Bottom Line: Vehicles were the major (47%) cause of mortality of tagged adults.Road-kills were concentrated (74%) in autumn and winter, and were heavily male biased: half of all tagged males died on roads compared with only 20% of tagged females.We predict that this novel and potent mortality factor will have profound, long-term impacts on the demography and behavior of the urban kangaroo population at Anglesea.

View Article: PubMed Central - PubMed

Affiliation: Department of Zoology, The University of Melbourne, Parkville, VIC 3010, Australia. gcoulson@unimelb.edu.au.

ABSTRACT
Most urban mammals are small. However, one of the largest marsupials, the Eastern Grey Kangaroo Macropus giganteus, occurs in some urban areas. In 2007, we embarked on a longitudinal study of this species in the seaside town of Anglesea in southern Victoria, Australia. We have captured and tagged 360 individuals to date, fitting each adult with a collar displaying its name. We have monitored survival, reproduction and movements by resighting, recapture and radio-tracking, augmented by citizen science reports of collared individuals. Kangaroos occurred throughout the town, but the golf course formed the nucleus of this urban population. The course supported a high density of kangaroos (2-5/ha), and approximately half of them were tagged. Total counts of kangaroos on the golf course were highest in summer, at the peak of the mating season, and lowest in winter, when many males but not females left the course. Almost all tagged adult females were sedentary, using only part of the golf course and adjacent native vegetation and residential blocks. In contrast, during the non-mating season (autumn and winter), many tagged adult males ranged widely across the town in a mix of native vegetation remnants, recreation reserves, vacant blocks, commercial properties and residential gardens. Annual fecundity of tagged females was generally high (≥70%), but survival of tagged juveniles was low (54%). We could not determine the cause of death of most juveniles. Vehicles were the major (47%) cause of mortality of tagged adults. Road-kills were concentrated (74%) in autumn and winter, and were heavily male biased: half of all tagged males died on roads compared with only 20% of tagged females. We predict that this novel and potent mortality factor will have profound, long-term impacts on the demography and behavior of the urban kangaroo population at Anglesea.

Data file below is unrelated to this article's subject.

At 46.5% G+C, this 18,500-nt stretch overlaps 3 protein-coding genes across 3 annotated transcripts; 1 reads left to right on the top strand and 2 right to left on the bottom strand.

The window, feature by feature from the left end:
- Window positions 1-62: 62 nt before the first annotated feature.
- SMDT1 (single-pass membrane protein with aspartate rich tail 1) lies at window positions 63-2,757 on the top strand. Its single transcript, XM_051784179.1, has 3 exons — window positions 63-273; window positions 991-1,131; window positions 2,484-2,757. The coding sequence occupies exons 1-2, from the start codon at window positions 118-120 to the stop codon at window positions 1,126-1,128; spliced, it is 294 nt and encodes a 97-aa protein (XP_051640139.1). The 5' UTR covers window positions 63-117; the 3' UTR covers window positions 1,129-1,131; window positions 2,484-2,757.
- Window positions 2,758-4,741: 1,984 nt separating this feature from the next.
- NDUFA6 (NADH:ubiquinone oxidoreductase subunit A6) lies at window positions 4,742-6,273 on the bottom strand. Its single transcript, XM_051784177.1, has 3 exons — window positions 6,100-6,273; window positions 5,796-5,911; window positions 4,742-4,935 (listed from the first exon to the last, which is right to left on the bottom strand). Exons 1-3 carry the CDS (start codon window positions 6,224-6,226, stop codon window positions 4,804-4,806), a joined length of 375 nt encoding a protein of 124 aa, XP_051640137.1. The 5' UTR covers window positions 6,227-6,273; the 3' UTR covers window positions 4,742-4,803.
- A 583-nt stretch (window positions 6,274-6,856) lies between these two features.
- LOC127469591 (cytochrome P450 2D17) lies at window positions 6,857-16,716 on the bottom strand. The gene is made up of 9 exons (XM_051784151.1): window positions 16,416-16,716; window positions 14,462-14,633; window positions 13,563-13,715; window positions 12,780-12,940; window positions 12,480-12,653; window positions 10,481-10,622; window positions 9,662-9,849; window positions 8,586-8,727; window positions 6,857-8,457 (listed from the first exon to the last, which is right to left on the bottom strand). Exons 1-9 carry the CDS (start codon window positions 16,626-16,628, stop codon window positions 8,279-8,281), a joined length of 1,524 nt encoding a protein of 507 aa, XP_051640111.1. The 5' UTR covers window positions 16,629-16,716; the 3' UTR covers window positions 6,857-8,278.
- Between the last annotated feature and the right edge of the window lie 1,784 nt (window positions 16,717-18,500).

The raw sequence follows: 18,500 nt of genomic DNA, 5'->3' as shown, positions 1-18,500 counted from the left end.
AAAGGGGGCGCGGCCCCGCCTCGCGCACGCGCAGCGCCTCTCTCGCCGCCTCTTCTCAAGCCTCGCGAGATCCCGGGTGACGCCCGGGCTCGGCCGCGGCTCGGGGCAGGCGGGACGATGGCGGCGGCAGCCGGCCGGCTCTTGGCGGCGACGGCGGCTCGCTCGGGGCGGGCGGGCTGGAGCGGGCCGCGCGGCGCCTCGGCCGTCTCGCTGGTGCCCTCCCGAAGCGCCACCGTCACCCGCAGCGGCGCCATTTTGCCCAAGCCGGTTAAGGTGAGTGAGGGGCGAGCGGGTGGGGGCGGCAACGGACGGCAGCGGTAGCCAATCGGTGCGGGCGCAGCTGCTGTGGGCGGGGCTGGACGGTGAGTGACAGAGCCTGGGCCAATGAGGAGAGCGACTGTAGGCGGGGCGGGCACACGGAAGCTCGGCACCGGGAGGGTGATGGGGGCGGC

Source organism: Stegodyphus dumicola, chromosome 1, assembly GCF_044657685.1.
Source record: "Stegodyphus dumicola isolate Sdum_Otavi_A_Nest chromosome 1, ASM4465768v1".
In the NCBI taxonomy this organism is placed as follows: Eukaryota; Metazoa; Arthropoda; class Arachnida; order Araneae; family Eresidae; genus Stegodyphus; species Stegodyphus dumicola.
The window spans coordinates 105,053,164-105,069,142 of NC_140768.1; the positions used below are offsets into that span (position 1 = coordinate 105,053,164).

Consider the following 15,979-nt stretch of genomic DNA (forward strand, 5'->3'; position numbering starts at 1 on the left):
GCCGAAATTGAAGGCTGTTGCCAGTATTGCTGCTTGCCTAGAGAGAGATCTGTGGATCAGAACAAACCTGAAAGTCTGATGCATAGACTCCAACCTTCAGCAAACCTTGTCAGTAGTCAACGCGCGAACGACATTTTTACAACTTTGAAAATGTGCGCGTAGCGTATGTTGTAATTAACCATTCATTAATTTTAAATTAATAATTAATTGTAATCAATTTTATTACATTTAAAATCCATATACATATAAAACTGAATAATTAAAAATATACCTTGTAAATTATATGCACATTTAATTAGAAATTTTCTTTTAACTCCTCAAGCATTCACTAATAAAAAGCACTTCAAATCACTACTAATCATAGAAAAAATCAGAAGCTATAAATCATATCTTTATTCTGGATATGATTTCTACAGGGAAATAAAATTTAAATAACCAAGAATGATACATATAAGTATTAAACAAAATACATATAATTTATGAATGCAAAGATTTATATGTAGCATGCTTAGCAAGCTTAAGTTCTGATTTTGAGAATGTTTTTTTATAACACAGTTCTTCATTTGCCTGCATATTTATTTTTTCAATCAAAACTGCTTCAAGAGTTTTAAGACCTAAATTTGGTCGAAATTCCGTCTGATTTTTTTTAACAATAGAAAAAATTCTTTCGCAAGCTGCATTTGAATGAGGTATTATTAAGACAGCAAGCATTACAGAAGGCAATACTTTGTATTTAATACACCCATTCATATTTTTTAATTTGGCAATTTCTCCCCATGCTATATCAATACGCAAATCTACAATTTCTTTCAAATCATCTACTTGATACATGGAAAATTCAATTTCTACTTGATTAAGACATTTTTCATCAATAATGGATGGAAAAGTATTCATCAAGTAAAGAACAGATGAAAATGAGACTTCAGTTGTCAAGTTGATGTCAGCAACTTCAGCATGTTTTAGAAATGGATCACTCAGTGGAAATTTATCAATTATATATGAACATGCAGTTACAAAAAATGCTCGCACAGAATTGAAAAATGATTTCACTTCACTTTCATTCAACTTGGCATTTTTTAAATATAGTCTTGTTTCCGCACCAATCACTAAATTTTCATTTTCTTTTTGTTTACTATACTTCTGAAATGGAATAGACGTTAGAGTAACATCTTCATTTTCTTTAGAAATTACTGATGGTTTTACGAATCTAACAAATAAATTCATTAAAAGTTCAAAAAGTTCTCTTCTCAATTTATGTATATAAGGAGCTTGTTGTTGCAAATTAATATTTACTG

No MeSH data available.


Related in: MedlinePlus